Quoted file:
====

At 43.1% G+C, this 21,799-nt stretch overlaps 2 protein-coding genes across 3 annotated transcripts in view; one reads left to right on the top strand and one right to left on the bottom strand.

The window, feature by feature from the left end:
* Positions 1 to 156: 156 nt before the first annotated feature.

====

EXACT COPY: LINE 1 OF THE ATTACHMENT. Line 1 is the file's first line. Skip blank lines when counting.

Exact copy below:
At 43.1% G+C, this 21,799-nt stretch overlaps 2 protein-coding genes across 3 annotated transcripts in view; one reads left to right on the top strand and one right to left on the bottom strand.